For some time now Mercedes’ Lewis Hamilton has been too philosophical, especially on his Instagram. It was same during the 2018 Formula 1 German Grand Prix when he was booed by fans on the parade lap.

Naturally, Hamilton was on the ‘enemy’s’ turf with it being the home grand prix for his title rival Ferrari’s Sebastian Vettel. Even though he raced for the German outfit Mercedes, the roar for Vettel was much higher than his German team.

In fact, the race also had a huge section of Max Verstappen’s Dutch fan. The incident Hamilton related to, apparently took place on the parade lap of the grand prix for which he posted on Instagram as well – again on philosophical terms.

After winning the dramatic race from 14th on the grid to lead a Mercedes 1-2 where Vettel crashed to hand over the championship lead back to Hamilton, the British driver talked about the boos he faced which he said he weirdly felt ‘really happy’ about.

“It’s too early in the season to ever really feel like it’s [title] slipping away but of course it never feels good when you face adversity but, the longer you endure it, the stronger you grow,” he started, when asked if he felt the title was slipping away from him.

“I definitely felt at one point, there was Jesus, it’s a steep hill for us, but it’s OK. Y’know, just keep believing, positive things are going to come ahead. Just keep fighting, just give it everything you’ve got because at some stage things will come good.

“Today is one of the most unbelievable days for me because I prayed as I always do before the race and my prayers were really answered. It freaks me out a little bit more than normal. And then to see the kind of biblical storm afterwards.

“There was a lot of negativity before the race. Y’know, I think when you come to England, going around I don’t remember any of the fans booing. We’ve got quite a good group of fans in England. And when I came here, there was a lot of booing.

“The weird thing is that I was really happy about it. It was unusual. It’s weird that I’m still happy. It was because I kept seeing individually, a couple of different British flags in amongst a hundred or a thousand..a sea of red and then you’ve got a British flag in there.

“Then you have people from Mexico, people from England, you have people I think from Nigeria or somewhere in Africa with Hamilton shirts on – the name Hamilton on, standing in amongst the red. And it was just so positive for me.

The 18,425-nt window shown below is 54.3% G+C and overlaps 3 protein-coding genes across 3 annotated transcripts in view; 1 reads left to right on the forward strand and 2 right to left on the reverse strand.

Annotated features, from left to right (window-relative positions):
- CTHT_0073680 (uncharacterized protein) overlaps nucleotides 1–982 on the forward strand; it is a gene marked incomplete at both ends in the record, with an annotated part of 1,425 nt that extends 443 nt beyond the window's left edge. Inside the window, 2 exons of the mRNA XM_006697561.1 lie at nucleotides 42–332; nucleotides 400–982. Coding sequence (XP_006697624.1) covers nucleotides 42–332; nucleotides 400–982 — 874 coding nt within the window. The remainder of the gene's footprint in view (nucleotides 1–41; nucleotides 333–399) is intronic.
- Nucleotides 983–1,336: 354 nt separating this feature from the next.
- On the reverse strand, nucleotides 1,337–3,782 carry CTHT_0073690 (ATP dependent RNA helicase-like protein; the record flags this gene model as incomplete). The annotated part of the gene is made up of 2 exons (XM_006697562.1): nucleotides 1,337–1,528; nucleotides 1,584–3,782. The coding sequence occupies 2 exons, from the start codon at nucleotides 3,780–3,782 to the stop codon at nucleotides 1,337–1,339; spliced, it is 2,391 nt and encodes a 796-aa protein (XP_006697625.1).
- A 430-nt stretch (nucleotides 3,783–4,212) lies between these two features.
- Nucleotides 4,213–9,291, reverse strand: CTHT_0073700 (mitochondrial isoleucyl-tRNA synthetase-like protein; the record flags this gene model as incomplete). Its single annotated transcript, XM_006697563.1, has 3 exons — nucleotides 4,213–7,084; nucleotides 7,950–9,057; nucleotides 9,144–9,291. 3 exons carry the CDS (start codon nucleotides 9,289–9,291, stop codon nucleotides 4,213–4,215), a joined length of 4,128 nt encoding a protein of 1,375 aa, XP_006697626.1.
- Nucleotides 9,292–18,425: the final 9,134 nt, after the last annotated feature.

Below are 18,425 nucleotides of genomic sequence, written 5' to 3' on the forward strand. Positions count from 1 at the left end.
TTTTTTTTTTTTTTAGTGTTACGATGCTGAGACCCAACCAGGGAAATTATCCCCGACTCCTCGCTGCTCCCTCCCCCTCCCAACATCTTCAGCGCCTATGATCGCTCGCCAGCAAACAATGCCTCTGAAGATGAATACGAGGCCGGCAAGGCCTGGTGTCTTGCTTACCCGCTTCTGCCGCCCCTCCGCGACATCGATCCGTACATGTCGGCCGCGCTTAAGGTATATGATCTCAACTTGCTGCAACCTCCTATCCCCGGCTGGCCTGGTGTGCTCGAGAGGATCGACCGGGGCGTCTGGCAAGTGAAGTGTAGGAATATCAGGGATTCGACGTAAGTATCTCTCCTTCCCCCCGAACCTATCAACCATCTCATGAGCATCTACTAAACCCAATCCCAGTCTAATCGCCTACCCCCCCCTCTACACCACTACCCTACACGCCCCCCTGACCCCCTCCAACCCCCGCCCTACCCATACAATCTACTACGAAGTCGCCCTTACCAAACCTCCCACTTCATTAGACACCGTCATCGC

“That’s why I said at the end, that love conquers all. And I really feel that the rain’s come down and just washed away any negativity. It’s a glorious day. It couldn’t have been a better day for me and one that I will always remember.”

While Hamilton said the British fans don’t boo, but they did a few years back at Rosberg. However, the British driver did take a stand for his Mercedes teammate and asked the fans to not boo during the podium ceremony.

Meanwhile, heading into the German GP weekend, Hamilton did stir a small controversy when he called Ferrari’s celebrations after winning British GP, especially the Vettel’s Egyptian dance as a sign of ‘weakness’.

When asked after the German GP if those antics serves any kind of motivation for the British driver, he said: “Honestly, I don’t need to search for a boost or energy from other people’s business. I just focus on mine.

“I’m just focussed on trying to be the best I can be in myself. Because if I’m my best and my higher self, I feel like I’m able to drive like I was able to today, regardless of all the people, who else is around doing whatever they are doing.

“So, I did say when I came here that you can see things and they can often be maybe a sign of weakness. As I said, if we just kept our heads down, we knew this weekend Ferrari were going to be quick – and they’re ridiculously quick on the straights.

“I think Valtteri [Bottas] did a fantastic lap yesterday, really great lap when I watched it – but he was just losing down the straights which there’s nothing you can do about. I’m just really proud of my guys as well, not getting phased by this fight that we’re having.

“They could easily jump to conclusions and say, oh well, they’re doing this or they’re doing that, instead of, you know what? All we can do is control our own destiny. All we can do is work on our starts, try and improve, make sure we do a better job understanding the car, doing a better job, pushing for better aero performance, all these different things.”